2016 – Year of Paul Keres

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  • 2016 – Year of Paul Keres

    2016 – Year of Paul Keres

    November 24, 2015

    The following is from the FIDE site:


    January 7 2016 will be the 100th birth anniversary of the legendary chess grandmaster Paul Keres who has been nicknamed “The Eternal Second” in the chess world.

    Already in 1938, Keres earned the right to play a world championship match against Alexander Alekhine after winning the AVRO tournament in Holland, but the match never took place due to World War II. After Alekhine's death, the Hague-Moscow match tournament was organized in 1948, its winner was crowned the new world champion (Keres was 3. -4.). Since then, Paul Keres was one of the main world champion title contenders – for decades he was a participant in the Candidates Tournaments: Budapest 1950 (4th. place); Zurich 1953 (2. -4.); Amsterdam 1956 (2nd place); Bled 1959 (2nd place) and Curacao 1963 (2nd place). Due to the fact that Keres almost always came only second, he was nicknamed “the Eternal Second“.

    Paul Keres won the gold at 7 Chess Olympiads (1952-1964) as a member of the Soviet Union team. Later, he also was the captain of the Soviet team. In 1939, Keres came third at the Buenos Aires Chess Olympiad in Argentina representing Estonia.

    Paul Keres is a national hero of Estonia and a symbol of fair play. He was elected the Estonian Sportsman of the 20th century by a popular vote and is the only chess player in the world whose portrait has been on a banknote. Several Estonian cities have streets named after him, there are monuments to Keres in Pärnu and Tallinn, and in 2016, a monument will be built in his birthplace Narva. In 1975, Paul Keres Chess House in Tallinn was opened and it is active to this day. Many books have been written about his life and games, there are also several plays and movies about Keres.
    Outside Estonia, several Paul Keres memorial tournaments are held, as he has won the hearts of chess players all over the world with his chess games, fair play and gentlemanly behaviour.

    In connection with the 100th birth anniversary of Paul Keres, the Estonian Chess Federation in cooperation with the Republic of Estonia and the Estonian Olympic Committee will organize a year-round international memorial festival Paul Keres`100, which will start on December 8 2015 with the international youth tournament “Chess Stars of the Baltic Sea Region” in Narva. The final event of the festival will be the European Rapid and Blitz Chess Championships in December 2016 in Pärnu.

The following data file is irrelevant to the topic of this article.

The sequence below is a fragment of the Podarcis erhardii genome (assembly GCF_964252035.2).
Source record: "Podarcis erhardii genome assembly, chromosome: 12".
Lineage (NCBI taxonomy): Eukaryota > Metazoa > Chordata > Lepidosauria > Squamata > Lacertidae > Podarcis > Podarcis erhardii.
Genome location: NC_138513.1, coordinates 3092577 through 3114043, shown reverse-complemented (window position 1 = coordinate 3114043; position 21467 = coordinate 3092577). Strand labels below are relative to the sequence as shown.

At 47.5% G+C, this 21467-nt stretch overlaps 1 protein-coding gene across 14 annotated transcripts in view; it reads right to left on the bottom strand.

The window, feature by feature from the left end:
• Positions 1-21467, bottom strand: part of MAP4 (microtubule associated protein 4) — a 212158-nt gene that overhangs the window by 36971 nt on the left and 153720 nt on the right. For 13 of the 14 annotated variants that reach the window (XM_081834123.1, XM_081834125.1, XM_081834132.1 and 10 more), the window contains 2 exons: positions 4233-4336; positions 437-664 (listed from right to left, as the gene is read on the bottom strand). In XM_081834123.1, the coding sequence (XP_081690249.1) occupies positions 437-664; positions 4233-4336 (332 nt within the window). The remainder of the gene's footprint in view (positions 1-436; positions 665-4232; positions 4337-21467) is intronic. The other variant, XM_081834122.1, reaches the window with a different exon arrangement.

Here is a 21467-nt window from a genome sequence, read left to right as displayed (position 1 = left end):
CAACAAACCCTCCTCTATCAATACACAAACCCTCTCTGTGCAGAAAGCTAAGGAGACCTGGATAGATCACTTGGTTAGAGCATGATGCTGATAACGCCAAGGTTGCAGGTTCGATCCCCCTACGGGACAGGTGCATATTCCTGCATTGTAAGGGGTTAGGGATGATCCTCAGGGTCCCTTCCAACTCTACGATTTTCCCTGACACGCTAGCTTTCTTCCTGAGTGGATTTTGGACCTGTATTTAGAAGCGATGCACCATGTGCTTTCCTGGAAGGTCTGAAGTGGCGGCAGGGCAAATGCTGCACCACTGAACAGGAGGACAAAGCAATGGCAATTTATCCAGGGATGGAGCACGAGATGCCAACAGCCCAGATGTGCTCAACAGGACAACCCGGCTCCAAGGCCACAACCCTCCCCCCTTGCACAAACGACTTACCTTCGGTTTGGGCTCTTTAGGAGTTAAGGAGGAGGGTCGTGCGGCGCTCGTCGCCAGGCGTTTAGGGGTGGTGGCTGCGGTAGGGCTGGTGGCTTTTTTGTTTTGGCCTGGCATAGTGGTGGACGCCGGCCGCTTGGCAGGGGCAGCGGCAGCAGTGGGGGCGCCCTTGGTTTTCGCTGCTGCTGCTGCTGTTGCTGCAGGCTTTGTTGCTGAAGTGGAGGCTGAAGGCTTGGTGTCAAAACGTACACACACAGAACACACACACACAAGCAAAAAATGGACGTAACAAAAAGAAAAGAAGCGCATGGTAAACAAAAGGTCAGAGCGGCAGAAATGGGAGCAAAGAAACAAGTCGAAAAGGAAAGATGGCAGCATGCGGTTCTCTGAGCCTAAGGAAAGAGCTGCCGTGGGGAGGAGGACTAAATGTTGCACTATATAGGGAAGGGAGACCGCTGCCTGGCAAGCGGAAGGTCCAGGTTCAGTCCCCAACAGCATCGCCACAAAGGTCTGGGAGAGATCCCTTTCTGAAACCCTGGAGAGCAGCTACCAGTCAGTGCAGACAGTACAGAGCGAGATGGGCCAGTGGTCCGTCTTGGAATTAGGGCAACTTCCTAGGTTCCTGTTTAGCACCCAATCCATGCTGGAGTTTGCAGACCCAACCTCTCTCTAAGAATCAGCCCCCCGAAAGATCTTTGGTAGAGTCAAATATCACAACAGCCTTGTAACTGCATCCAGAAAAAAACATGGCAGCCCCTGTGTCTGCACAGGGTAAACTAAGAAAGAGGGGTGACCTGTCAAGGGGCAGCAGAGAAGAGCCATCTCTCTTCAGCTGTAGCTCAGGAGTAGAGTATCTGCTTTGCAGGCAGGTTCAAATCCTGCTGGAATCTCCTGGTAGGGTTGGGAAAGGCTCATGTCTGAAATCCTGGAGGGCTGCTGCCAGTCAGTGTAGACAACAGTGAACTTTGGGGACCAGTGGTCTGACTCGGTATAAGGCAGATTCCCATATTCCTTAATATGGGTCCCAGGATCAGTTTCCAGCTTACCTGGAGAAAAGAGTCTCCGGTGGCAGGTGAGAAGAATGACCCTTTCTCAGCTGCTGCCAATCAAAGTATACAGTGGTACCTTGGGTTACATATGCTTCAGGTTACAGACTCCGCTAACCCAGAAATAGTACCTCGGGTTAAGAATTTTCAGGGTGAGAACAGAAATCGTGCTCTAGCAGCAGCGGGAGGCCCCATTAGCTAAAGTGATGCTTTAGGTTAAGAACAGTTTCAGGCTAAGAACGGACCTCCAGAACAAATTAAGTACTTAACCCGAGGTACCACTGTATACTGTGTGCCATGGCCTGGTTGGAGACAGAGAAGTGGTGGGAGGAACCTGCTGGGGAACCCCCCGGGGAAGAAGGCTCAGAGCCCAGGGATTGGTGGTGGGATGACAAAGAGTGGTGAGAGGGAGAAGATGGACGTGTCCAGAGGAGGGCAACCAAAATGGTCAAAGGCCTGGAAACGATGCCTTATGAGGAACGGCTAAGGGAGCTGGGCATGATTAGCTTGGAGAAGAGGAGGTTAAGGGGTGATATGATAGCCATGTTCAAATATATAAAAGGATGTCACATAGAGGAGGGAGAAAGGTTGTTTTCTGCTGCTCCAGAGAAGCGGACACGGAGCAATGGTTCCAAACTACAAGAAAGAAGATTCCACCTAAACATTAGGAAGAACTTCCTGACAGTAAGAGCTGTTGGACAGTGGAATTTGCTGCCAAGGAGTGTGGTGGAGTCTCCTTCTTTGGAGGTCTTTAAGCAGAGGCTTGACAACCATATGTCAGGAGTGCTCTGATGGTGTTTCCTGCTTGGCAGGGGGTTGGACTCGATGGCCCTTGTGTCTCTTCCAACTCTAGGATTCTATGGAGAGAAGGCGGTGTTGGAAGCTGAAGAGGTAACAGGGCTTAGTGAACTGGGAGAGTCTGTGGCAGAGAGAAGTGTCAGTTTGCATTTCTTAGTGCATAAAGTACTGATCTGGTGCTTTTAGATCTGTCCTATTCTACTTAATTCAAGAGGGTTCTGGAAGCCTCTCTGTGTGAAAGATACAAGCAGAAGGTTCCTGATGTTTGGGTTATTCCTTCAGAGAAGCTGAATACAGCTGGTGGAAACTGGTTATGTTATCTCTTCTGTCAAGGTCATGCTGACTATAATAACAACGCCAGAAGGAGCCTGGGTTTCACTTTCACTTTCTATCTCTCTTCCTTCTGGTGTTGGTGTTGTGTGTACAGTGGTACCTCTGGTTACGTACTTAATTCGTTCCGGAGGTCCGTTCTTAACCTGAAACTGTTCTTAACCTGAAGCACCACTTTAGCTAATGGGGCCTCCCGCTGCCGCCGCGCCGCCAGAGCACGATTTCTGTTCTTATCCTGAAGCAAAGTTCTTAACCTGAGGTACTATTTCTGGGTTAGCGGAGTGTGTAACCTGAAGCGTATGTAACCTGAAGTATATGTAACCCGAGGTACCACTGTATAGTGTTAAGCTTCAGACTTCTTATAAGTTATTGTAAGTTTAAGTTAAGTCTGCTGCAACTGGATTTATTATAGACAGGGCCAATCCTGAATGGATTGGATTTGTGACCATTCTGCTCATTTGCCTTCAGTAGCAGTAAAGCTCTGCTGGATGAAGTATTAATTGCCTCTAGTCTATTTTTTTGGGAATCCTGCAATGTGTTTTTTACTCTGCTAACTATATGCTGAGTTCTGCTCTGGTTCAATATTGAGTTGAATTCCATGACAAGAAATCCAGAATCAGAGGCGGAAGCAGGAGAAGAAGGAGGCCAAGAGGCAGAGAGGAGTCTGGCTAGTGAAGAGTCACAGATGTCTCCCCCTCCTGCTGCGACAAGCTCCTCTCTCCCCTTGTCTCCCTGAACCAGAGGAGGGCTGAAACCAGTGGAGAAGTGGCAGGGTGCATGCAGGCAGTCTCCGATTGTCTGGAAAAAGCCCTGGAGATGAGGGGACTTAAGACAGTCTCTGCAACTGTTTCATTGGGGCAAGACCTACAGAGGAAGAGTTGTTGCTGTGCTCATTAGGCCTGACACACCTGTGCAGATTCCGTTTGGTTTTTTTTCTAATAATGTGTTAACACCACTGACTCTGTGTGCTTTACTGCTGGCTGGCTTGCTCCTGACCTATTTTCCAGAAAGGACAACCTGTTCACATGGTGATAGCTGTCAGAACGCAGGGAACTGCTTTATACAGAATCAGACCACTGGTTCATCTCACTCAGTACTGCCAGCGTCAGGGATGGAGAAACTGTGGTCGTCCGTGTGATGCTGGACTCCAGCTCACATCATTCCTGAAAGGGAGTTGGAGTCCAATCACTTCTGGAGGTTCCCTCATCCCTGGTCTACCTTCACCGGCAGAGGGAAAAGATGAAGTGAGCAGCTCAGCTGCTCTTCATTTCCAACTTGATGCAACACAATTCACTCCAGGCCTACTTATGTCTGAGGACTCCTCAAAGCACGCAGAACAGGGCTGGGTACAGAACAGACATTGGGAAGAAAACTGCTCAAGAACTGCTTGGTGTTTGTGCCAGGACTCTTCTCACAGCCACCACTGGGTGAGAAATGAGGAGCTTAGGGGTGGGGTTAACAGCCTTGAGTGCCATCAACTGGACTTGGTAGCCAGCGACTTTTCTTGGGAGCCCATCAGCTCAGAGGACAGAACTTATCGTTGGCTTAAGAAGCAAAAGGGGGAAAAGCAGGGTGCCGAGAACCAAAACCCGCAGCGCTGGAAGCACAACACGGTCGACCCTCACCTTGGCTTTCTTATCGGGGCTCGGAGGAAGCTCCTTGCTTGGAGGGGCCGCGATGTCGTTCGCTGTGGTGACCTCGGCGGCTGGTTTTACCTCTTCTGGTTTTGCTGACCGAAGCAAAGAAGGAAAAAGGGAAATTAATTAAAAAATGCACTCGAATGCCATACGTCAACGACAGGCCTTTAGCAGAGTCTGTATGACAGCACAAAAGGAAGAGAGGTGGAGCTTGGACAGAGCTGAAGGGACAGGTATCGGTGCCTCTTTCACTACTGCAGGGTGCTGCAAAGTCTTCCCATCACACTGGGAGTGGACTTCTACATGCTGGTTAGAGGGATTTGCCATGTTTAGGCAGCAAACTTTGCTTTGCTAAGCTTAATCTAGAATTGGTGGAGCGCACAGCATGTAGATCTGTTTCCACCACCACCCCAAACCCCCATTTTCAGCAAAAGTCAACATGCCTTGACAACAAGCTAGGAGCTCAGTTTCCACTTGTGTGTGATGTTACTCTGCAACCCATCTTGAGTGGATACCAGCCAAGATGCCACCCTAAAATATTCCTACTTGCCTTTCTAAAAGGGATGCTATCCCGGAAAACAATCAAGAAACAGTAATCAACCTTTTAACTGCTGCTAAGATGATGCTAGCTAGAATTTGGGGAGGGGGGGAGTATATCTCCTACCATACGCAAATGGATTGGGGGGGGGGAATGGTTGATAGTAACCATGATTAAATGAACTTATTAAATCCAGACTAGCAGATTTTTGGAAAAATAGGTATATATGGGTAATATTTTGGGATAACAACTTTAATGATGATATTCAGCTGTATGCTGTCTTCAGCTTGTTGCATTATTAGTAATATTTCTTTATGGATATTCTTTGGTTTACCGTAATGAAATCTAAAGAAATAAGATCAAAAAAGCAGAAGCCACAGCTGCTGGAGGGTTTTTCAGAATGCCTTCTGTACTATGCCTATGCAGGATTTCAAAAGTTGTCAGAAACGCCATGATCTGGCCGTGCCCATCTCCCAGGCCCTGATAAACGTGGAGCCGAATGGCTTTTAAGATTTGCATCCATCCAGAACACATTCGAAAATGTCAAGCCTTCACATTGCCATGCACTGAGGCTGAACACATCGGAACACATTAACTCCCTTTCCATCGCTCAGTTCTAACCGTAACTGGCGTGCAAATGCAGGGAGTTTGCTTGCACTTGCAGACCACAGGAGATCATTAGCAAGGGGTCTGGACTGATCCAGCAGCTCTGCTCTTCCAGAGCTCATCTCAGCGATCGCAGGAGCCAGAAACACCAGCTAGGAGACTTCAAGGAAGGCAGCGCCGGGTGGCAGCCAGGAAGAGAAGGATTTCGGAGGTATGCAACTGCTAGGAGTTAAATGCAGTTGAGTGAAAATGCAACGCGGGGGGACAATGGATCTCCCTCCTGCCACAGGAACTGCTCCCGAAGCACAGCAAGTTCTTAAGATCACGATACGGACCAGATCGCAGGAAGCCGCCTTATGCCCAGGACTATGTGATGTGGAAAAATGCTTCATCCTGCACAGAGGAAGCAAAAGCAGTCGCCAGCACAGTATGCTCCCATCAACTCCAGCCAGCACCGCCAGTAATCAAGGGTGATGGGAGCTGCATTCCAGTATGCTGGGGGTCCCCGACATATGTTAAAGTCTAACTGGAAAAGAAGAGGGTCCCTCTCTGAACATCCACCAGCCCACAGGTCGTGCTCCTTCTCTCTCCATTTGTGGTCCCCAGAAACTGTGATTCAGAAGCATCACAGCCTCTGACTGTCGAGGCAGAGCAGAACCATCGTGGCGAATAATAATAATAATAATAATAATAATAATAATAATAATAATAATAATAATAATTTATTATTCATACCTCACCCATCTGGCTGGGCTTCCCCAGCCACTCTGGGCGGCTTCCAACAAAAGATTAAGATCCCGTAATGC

• #2
    Re: 2016 – Year of Paul Keres

    Thanks for the great post, Wayne!!

    And of course, Vancouver has its annual highly successful Paul Keres Memorial Tournament each May. GM Keres scored his final tournament victory at Vancouver 1975, defeating GM Walter Browne in the last tournament game of his amazing career. :)

    I am also hoping that the centenary of Keres' birth, the year 2016, will bring new revelations about the Soviet government's treatment of Keres immediately following World War II. Many mysteries still remain.


    • #3
      Re: 2016 – Year of Paul Keres

      2016 – Year of Paul Keres

      November 24, 2015

      Yes, Frank, I hope that a lot is written about Paul Keres in the next year. In the FIDE tribute, I did not like the epithet, “The Eternal Second” at all. In my mind both Paul and David Bronstein were clearly the best in the world at one time and never got to be crowned World Champion for a variety of reasons.


      • #4
        Re: 2016 – Year of Paul Keres

        Paul Keres is featured at ChessBase today, his 100th birthday.



        • #5
          Re: 2016 – Year of Paul Keres

          2016 - Year of Paul Keres

          January 10, 2016

          There is an old British Pathé newsreel film on YouTube at:


          which starts with the drawing of lots for the 1948 World Championship Tournament at The Hague.

          You can see Dr. Euwe (47 years of age) draw first and then a very handsome and young Paul Keres (32). The other players were Samuel Reshevsky (37), Mikhail Botvinnik (37) and Vasily Smyslov (27).

          One can also see the tournament director, Milan Vidmar. Chess Review captioned a caricature of him once by saying, “a famous grandmaster of an earlier day. An incessant cigarette smoker, he is beloved by Dutch chess enthusiasts for his expansive waist-line” ,thereby committing two infractions against present day Political Correctness.

          The first game is Euwe-Keres:

          World Championship Tournament 1948, The Hague
          Round 1, March 2, 1948
          C75 Ruy Lopez, Modern Steinitz Defence, Rubinstein Variation

          1.e4 e5 2.Nf3 Nc6 3.Bb5 a6 4.Ba4 d6 5.c3 Bd7 6.d4 Nge7 7.Bb3 h6 8.Nbd2 Ng6 9.Nc4 Be7 10.O-O O-O 11.Ne3 Bf6 12.Nd5 exd4 13.Nxd4 Re8 14.Nxf6+ Qxf6 15.f3 Nf4 16.Nxc6 Bxc6 17.Be3 Rad8 18.Qd2 Ng6 19.Bd4 Qe7 20.Rae1 Qd7 21.c4 Ba4 22.Bxa4 Qxa4 23.Qc3 f6 24.f4 Kh7 25.b3 Qd7 26.Qf3 b5 27.Qd3 bxc4 28.Qxc4 Rxe4 29.Rxe4 d5 30.Qxa6 dxe4 31.Be3 Qg4 32.Qc4 Rd3 33.Bc1 Nh4 34.Qxe4+ f5 35.Qb7 c6 36.Qxc6 Rc3 37.Qd5 Rc5 38.Qd2 Rxc1 39.h3 Qg3 40.Qe2 Qxf4 41.Rxc1 Qxc1+ 42.Kh2 Qf4+ 43.Kg1 Ng6 44.Qc2 Ne7 45.a4 Qd4+ 46.Kh2 Qe5+ 47.Kg1 Nd5 48.Qd1 Nc3 49.Qc2 Kg6 50.Kh1 Qe1+ 51.Kh2 Ne2 52.Qc6+ Kh7 53.Qc5 Ng3 54.Qd6 Nf1+ 55.Kg1 h5 56.Qf4 0-1


          • #6
            Re: 2016 – Year of Paul Keres